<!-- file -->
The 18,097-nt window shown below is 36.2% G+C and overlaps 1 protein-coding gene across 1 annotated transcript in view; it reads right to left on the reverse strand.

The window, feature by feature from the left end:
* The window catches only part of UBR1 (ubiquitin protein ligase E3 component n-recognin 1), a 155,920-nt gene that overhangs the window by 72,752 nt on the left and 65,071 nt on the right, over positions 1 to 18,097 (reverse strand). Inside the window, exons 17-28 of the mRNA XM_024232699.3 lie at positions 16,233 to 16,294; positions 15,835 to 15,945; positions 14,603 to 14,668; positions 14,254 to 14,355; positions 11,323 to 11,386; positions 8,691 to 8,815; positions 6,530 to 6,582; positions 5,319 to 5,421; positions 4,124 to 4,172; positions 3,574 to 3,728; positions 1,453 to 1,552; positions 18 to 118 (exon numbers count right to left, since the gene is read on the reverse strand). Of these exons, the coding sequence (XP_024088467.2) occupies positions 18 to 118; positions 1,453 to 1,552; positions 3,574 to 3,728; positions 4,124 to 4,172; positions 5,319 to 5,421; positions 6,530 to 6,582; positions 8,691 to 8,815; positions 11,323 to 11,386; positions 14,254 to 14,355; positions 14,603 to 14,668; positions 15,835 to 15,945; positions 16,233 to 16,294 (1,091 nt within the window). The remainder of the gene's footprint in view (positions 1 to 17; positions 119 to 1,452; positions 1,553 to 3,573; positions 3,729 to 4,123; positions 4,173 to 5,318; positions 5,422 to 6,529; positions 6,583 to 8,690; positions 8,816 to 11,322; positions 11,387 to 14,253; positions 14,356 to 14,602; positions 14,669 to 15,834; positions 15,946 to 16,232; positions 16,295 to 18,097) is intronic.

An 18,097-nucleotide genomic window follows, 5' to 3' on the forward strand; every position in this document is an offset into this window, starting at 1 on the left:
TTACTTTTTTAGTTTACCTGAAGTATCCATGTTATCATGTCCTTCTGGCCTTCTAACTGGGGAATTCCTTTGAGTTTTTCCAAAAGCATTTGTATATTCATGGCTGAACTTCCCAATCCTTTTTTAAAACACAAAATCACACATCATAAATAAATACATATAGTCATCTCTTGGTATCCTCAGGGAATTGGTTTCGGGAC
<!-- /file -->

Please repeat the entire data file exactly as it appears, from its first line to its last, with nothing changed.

The 18,097-nt window shown below is 36.2% G+C and overlaps 1 protein-coding gene across 1 annotated transcript in view; it reads right to left on the reverse strand.

The window, feature by feature from the left end:
* The window catches only part of UBR1 (ubiquitin protein ligase E3 component n-recognin 1), a 155,920-nt gene that overhangs the window by 72,752 nt on the left and 65,071 nt on the right, over positions 1 to 18,097 (reverse strand). Inside the window, exons 17-28 of the mRNA XM_024232699.3 lie at positions 16,233 to 16,294; positions 15,835 to 15,945; positions 14,603 to 14,668; positions 14,254 to 14,355; positions 11,323 to 11,386; positions 8,691 to 8,815; positions 6,530 to 6,582; positions 5,319 to 5,421; positions 4,124 to 4,172; positions 3,574 to 3,728; positions 1,453 to 1,552; positions 18 to 118 (exon numbers count right to left, since the gene is read on the reverse strand). Of these exons, the coding sequence (XP_024088467.2) occupies positions 18 to 118; positions 1,453 to 1,552; positions 3,574 to 3,728; positions 4,124 to 4,172; positions 5,319 to 5,421; positions 6,530 to 6,582; positions 8,691 to 8,815; positions 11,323 to 11,386; positions 14,254 to 14,355; positions 14,603 to 14,668; positions 15,835 to 15,945; positions 16,233 to 16,294 (1,091 nt within the window). The remainder of the gene's footprint in view (positions 1 to 17; positions 119 to 1,452; positions 1,553 to 3,573; positions 3,729 to 4,123; positions 4,173 to 5,318; positions 5,422 to 6,529; positions 6,583 to 8,690; positions 8,816 to 11,322; positions 11,387 to 14,253; positions 14,356 to 14,602; positions 14,669 to 15,834; positions 15,946 to 16,232; positions 16,295 to 18,097) is intronic.

An 18,097-nucleotide genomic window follows, 5' to 3' on the forward strand; every position in this document is an offset into this window, starting at 1 on the left:
TTACTTTTTTAGTTTACCTGAAGTATCCATGTTATCATGTCCTTCTGGCCTTCTAACTGGGGAATTCCTTTGAGTTTTTCCAAAAGCATTTGTATATTCATGGCTGAACTTCCCAATCCTTTTTTAAAACACAAAATCACACATCATAAATAAATACATATAGTCATCTCTTGGTATCCTCAGGGAATTGGTTTCGGGAC